VACANCY IN THE LAW.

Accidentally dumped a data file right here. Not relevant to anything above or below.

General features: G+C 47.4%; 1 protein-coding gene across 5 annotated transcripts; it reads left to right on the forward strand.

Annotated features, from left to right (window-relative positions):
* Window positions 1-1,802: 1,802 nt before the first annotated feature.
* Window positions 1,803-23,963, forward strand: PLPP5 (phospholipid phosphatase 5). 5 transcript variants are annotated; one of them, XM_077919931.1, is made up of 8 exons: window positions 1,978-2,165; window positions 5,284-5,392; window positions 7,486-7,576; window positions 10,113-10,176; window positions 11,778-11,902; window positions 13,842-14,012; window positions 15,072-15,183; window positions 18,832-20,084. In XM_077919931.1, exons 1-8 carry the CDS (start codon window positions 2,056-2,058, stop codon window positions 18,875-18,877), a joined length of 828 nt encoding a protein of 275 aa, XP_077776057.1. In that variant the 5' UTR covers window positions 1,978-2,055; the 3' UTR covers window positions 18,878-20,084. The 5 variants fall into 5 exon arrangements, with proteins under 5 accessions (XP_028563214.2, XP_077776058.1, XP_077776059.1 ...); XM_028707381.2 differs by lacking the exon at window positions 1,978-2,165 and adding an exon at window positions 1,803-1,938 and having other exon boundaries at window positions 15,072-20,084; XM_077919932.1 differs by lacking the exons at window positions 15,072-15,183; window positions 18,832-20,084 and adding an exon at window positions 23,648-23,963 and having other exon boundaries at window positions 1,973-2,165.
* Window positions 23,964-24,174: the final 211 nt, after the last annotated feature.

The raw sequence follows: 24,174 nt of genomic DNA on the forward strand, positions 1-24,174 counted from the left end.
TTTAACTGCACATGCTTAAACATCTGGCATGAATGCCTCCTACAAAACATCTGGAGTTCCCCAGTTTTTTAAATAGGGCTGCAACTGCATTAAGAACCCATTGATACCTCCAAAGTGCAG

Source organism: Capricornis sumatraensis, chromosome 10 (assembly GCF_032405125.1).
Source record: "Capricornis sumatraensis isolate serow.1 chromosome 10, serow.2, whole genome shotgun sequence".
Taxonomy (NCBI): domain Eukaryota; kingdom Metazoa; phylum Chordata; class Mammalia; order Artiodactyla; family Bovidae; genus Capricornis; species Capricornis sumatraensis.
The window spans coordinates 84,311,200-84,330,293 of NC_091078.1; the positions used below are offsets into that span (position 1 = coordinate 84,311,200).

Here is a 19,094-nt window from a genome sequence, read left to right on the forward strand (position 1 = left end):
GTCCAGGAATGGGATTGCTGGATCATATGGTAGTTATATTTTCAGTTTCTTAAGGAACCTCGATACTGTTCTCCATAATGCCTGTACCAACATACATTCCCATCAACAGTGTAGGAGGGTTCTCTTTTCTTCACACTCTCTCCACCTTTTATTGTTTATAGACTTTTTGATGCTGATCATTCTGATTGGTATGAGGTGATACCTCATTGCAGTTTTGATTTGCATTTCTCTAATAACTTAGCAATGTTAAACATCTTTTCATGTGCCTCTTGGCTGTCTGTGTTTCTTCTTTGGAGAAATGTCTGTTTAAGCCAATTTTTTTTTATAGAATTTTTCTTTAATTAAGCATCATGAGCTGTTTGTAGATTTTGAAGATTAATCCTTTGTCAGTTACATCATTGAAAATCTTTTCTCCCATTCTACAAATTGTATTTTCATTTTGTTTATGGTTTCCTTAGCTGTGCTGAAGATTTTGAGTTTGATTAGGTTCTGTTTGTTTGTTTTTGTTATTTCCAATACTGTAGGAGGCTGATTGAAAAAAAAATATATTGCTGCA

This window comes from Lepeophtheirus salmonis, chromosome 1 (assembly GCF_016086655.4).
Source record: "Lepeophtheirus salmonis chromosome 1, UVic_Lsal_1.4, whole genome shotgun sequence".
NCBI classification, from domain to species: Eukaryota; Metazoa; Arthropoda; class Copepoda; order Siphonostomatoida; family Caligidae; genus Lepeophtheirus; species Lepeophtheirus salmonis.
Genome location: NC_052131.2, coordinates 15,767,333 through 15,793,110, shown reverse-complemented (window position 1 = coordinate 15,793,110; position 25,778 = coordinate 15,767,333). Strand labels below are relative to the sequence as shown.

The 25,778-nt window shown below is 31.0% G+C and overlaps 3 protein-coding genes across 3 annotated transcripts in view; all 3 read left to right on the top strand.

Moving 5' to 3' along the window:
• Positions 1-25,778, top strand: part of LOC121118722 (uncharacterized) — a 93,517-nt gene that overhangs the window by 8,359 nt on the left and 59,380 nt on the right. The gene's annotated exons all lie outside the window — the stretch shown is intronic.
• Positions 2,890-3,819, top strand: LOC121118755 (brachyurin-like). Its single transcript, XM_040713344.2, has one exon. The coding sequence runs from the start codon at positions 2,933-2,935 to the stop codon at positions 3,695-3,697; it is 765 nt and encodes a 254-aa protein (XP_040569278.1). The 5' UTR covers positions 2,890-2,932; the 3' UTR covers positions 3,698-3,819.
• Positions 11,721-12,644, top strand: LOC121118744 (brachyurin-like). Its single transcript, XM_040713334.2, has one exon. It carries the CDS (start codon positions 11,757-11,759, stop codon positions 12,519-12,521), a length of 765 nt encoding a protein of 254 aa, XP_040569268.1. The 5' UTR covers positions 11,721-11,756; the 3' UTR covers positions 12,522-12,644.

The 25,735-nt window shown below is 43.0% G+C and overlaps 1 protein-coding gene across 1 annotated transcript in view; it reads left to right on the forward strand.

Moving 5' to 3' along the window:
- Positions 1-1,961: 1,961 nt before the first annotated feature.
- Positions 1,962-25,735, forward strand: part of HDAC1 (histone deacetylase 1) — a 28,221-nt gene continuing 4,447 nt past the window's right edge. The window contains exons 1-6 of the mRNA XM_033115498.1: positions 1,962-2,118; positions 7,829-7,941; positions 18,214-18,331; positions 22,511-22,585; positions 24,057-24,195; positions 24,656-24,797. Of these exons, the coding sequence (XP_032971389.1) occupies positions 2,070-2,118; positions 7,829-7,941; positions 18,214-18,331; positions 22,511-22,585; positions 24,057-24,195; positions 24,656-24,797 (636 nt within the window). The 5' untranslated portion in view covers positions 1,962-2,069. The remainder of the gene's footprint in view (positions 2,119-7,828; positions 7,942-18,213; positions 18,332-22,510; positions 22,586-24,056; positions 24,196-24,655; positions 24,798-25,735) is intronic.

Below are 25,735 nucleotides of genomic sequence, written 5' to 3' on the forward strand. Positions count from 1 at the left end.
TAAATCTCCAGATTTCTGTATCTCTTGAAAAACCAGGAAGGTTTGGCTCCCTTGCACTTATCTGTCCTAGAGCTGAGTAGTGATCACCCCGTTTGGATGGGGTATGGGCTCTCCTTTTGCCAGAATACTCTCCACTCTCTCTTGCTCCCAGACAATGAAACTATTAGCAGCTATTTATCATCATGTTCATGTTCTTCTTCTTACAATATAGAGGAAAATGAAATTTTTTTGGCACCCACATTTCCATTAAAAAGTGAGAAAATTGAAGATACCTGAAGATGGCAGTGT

IT sometimes has happened that the highest publio offices have re- mained vacant for a time without candidates to fill them. The post of Premier has within memory been thus the object of avoid- ance rather than of competition. But no sooner is Mr. Calcraft " suspended " in his office of public hangman, than several candi- dates are in the field. Four appear at once,—a dock-labourer, a weaver, a discharged soldier, and "a person who describes him- self as having received a very liberal education." The last ought to have the suffrages of the Administrative Reformers ; who might insist upon a public examination of the gentleman's at- tainments in geography, history, Latin and French, the higher roles of arithmetic, and applied mechanics. The difficulty in the selection of a candidate in the present case is something like that presented to Sancho Panza when the man was brought before him who said that he intended to pass the bridge in order to be hanged upon the gallows at the other side. In the present case the post is of such a kind that no man of real inteffigence and good. feeling could be a voluntary candidate. In order to be fitted for possessing the post, tbe man must be a des- perado of very low moral feelings, and undeserving of the suf- frages of those in whom the appointment lies. Calcraft had some excuse in seeking the situation ; for, they say, he inherited it, since his father was executioner before him. Yet Calcraft had feelings above his station ; he had "nerves," and was disqualified by being human. "Wanted a man bad enough !" If there were no man bad enough for the appointment, the duty would fall upon the Sheriff himself, who must perform it out of a sense of 'Salk obligation. Perhaps it would be possible for him to find a substitute by inducing some respectable provost-mar- shal of the forces to undertake the duty, especially if a very hand- some salary were annexed to it. Or some advocate of capital punishment should accept the office. There is Lord Campbell, for example : can he not double it with the post of Chief Justice of the Queen's Bench ? Fourier proposes that the meanest offices in the state shall be performed by persons of the noblest spirit, and that they should be honoured accordingly*. At the present day, our mode of honouring a man is to give him an immense sa- lary and a peerage. Could not somebody of good character be in- duced to take the office by those premiums ? If not, the Court of Aldermen will be compelled to revive the rule which used to be followed in the appointment of Colonial Governors—that is, to se- lect a candidate for the badness of his qualities.